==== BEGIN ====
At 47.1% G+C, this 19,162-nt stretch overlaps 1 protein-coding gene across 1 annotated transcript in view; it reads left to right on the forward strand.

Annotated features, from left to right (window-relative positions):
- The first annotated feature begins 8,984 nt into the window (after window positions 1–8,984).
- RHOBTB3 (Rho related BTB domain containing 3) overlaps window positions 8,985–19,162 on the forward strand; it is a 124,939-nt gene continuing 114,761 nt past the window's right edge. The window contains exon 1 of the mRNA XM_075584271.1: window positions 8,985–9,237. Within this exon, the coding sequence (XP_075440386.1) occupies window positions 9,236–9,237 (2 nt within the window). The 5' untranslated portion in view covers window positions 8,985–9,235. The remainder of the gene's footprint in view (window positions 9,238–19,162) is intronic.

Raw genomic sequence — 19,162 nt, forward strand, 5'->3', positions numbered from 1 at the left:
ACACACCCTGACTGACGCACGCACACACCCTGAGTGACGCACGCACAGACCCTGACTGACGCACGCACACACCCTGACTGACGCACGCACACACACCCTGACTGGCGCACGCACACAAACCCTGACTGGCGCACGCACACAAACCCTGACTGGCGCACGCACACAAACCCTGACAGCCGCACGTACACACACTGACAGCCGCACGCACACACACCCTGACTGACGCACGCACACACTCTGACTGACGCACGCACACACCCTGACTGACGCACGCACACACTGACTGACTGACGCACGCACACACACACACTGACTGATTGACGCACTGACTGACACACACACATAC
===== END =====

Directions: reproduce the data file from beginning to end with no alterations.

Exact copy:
At 47.1% G+C, this 19,162-nt stretch overlaps 1 protein-coding gene across 1 annotated transcript in view; it reads left to right on the forward strand.

Annotated features, from left to right (window-relative positions):
- The first annotated feature begins 8,984 nt into the window (after window positions 1–8,984).
- RHOBTB3 (Rho related BTB domain containing 3) overlaps window positions 8,985–19,162 on the forward strand; it is a 124,939-nt gene continuing 114,761 nt past the window's right edge. The window contains exon 1 of the mRNA XM_075584271.1: window positions 8,985–9,237. Within this exon, the coding sequence (XP_075440386.1) occupies window positions 9,236–9,237 (2 nt within the window). The 5' untranslated portion in view covers window positions 8,985–9,235. The remainder of the gene's footprint in view (window positions 9,238–19,162) is intronic.

Raw genomic sequence — 19,162 nt, forward strand, 5'->3', positions numbered from 1 at the left:
ACACACCCTGACTGACGCACGCACACACCCTGAGTGACGCACGCACAGACCCTGACTGACGCACGCACACACCCTGACTGACGCACGCACACACACCCTGACTGGCGCACGCACACAAACCCTGACTGGCGCACGCACACAAACCCTGACTGGCGCACGCACACAAACCCTGACAGCCGCACGTACACACACTGACAGCCGCACGCACACACACCCTGACTGACGCACGCACACACTCTGACTGACGCACGCACACACCCTGACTGACGCACGCACACACTGACTGACTGACGCACGCACACACACACACTGACTGATTGACGCACTGACTGACACACACACATAC